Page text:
Israel's Big Tech Sector Looks to Produce Bigger CompaniesOct. 25, 2013
Try as you might, it is extremely hard not to be a bit star-struck by the Israeli technology scene. Just when you think you have seen everything, along comes something even more impressive, such as a startup with a nanotechnology that has the potential to disrupt everything from batteries to display screens to semiconductors.
But can the country continue to deliver in the way it has, and what is next for the startup nation?
It is the scale of Israeli ambition that other startup ecosystems outside the U.S. seem incapable of matching. "It is Silicon Valley for the rest of the world," said Saul Klein, a London-based venture capitalist and recently appointed a U.K. tech envoy to Israel.
What's the secret? Reasons include the role of the Israeli Defense Forces, and in particular the high-tech Unit 8200; the unique cultural values of a country forged from centuries of oppression; and Jewish mothers. Yossi Vardi, the larger-than-life so-called father of the Israeli tech scene, favors that last theory. "From birth," he said, "your mother will tell you that you have to succeed, that you have to be better than your cousin, or her friend's son, or whoever."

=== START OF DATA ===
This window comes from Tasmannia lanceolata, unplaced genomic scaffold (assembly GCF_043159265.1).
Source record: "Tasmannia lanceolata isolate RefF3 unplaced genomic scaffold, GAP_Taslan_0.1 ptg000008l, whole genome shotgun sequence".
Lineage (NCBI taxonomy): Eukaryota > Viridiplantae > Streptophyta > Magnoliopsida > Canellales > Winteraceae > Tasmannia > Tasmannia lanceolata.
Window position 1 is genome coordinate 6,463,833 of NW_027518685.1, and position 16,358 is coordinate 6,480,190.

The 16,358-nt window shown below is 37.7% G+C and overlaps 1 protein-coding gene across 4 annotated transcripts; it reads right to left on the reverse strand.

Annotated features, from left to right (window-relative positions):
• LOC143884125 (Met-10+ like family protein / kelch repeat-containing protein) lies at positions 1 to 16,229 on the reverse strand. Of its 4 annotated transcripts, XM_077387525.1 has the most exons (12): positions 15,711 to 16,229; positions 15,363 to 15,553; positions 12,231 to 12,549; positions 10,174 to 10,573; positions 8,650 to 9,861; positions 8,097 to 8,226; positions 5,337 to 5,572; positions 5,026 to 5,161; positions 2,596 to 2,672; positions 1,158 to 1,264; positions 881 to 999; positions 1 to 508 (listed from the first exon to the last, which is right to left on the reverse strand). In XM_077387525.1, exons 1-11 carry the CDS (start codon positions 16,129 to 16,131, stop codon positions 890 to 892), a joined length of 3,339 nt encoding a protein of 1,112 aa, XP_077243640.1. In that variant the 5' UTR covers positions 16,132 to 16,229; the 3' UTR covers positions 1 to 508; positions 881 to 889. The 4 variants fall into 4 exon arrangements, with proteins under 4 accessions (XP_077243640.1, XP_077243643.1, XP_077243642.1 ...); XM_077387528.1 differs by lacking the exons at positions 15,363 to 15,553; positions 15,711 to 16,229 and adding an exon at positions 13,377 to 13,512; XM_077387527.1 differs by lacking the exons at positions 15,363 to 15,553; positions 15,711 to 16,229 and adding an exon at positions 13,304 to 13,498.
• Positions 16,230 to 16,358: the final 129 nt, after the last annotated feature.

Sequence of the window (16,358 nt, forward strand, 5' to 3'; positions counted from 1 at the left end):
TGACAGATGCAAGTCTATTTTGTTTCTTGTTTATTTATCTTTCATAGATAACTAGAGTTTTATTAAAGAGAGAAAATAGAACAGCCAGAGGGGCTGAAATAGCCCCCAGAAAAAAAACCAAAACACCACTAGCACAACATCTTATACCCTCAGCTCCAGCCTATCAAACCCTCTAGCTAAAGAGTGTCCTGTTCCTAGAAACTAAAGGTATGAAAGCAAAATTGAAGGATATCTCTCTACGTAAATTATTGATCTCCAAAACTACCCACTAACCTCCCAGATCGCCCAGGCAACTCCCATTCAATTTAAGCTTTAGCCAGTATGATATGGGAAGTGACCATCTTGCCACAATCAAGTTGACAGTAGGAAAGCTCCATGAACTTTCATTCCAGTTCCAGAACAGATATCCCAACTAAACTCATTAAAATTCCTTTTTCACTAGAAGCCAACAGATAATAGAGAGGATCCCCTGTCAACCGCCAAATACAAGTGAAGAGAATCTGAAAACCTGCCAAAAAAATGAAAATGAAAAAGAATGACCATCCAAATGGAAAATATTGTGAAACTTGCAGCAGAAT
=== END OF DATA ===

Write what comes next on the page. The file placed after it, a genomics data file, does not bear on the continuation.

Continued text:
But what is next for Israel? Certainly there doesn't appear to be any slowing down. Recent acquisitions by Google of crowdsourced traffic app Waze for a reported $1.1 billion, and by Facebook of mobile-data-compression service Onavo (which our sister title All Things D reported was for $120 million), show the lure of the eight-million-strong nation hasn't tarnished. So does Amazon's recent announcement that it is to open an R&D center in Israel.
According to Chemi Peres, managing general partner and co-founder of the Herzliya-based Pitango Venture Capital, things are changing. "There is [now] a notion of, 'Let's build bigger companies,' and not to sell them at $200 million. This is a cultural change. Look at companies like Waze or Trusteer." Trusteer, a security firm, was acquired in August by IBMץ The Wall Street Journal reported the deal was worth between $700 million and $1 billion.
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